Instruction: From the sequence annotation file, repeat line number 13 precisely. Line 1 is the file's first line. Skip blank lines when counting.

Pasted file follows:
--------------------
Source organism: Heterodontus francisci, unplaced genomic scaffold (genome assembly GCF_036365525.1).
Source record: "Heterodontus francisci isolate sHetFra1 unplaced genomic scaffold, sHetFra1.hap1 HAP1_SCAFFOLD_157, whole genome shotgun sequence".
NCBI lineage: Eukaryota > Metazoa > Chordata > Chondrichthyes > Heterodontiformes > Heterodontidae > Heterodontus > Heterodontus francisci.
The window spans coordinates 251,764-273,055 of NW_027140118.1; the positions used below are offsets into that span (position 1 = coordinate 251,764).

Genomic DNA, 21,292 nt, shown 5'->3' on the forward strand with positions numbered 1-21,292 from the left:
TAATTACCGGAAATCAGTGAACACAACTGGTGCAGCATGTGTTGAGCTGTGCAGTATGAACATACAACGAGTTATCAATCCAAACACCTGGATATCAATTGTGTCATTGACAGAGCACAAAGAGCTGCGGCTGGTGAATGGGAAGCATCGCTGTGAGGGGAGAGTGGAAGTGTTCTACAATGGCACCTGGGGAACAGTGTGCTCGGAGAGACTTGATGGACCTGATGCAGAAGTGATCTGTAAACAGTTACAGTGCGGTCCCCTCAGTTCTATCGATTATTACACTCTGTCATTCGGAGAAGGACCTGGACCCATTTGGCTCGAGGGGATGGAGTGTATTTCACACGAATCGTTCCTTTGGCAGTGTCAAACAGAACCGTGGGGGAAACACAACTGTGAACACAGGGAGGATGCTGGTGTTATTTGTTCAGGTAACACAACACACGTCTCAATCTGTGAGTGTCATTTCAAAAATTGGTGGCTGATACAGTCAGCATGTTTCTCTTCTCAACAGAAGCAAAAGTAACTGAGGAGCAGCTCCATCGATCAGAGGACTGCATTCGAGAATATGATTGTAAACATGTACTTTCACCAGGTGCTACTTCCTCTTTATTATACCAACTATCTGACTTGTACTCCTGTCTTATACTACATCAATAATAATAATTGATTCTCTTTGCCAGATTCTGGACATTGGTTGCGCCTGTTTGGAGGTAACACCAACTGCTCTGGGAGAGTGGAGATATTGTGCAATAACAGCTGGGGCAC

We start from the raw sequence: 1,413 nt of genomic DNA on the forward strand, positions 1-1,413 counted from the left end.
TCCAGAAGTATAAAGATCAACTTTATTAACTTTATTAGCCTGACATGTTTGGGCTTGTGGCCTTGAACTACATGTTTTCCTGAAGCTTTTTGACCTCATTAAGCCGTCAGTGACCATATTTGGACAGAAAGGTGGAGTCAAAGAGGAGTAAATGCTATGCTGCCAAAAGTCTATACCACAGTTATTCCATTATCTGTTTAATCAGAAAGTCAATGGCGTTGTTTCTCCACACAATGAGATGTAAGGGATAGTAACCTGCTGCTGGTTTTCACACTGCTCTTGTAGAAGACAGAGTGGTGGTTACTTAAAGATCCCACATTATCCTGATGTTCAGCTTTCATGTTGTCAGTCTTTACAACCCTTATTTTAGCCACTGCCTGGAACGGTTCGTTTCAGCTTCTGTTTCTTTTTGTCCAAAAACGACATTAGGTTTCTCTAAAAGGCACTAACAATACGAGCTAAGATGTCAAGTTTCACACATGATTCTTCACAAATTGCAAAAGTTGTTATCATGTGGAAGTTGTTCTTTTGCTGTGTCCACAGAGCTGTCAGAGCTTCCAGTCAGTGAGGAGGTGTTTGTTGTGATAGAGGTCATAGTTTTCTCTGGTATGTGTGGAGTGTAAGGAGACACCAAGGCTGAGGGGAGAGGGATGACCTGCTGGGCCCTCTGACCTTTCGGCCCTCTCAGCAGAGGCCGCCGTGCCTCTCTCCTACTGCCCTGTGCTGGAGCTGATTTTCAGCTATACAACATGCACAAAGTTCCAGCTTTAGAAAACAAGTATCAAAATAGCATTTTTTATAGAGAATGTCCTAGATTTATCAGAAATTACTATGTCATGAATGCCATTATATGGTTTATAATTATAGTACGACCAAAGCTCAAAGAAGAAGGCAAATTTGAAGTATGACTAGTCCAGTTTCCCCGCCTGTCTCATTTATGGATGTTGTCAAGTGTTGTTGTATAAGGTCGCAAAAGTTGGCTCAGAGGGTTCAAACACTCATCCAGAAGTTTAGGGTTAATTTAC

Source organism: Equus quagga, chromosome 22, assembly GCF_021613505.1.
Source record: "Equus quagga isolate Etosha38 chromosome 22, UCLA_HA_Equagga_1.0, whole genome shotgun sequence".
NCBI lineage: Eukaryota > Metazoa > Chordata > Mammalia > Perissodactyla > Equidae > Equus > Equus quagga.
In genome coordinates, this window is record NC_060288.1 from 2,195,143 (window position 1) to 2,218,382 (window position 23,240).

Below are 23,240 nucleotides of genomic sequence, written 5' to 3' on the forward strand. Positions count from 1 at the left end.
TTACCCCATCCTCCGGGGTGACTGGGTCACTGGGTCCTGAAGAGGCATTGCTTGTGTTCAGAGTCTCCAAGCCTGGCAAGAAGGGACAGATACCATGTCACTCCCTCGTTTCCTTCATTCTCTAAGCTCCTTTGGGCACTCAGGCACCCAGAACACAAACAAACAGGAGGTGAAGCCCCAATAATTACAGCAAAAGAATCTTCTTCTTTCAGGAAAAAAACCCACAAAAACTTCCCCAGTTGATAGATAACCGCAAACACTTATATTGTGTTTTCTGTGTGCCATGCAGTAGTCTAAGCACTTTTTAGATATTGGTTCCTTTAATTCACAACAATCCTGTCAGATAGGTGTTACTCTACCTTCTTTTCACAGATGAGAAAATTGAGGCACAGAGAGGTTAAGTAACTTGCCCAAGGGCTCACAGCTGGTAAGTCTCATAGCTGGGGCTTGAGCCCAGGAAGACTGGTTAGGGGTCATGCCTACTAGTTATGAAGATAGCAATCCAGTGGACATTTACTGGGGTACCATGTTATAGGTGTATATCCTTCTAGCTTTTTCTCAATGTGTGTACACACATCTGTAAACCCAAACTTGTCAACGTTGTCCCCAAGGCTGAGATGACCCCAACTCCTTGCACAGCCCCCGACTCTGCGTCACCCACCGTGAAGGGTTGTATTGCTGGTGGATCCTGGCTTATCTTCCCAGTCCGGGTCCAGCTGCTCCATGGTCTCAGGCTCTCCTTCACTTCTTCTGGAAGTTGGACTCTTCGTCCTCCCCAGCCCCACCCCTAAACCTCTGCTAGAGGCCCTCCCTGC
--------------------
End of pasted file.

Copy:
Below are 23,240 nucleotides of genomic sequence, written 5' to 3' on the forward strand. Positions count from 1 at the left end.